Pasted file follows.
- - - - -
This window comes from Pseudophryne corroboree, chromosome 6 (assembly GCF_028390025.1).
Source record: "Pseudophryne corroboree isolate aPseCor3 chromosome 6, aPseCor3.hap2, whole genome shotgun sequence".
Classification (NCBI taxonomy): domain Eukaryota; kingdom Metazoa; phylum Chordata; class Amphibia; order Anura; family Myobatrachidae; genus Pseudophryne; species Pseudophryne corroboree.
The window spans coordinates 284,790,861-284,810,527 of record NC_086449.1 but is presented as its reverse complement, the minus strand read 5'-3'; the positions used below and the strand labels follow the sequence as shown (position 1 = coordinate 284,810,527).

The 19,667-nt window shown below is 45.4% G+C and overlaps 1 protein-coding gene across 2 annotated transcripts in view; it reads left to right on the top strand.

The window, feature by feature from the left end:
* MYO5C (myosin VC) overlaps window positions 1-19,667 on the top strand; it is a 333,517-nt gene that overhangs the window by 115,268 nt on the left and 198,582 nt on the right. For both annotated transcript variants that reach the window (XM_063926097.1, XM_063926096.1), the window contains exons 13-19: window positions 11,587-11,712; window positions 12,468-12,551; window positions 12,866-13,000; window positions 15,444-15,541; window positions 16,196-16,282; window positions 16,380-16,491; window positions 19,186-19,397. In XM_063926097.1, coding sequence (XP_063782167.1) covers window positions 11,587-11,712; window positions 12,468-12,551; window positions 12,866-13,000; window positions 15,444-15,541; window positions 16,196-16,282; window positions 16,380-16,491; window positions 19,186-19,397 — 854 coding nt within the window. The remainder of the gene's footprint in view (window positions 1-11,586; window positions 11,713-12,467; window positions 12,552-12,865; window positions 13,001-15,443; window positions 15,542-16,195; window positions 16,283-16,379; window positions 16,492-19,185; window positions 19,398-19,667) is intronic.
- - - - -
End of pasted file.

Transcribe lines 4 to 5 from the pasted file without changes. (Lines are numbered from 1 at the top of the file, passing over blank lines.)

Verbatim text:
The window spans coordinates 284,790,861-284,810,527 of record NC_086449.1 but is presented as its reverse complement, the minus strand read 5'-3'; the positions used below and the strand labels follow the sequence as shown (position 1 = coordinate 284,810,527).

The 19,667-nt window shown below is 45.4% G+C and overlaps 1 protein-coding gene across 2 annotated transcripts in view; it reads left to right on the top strand.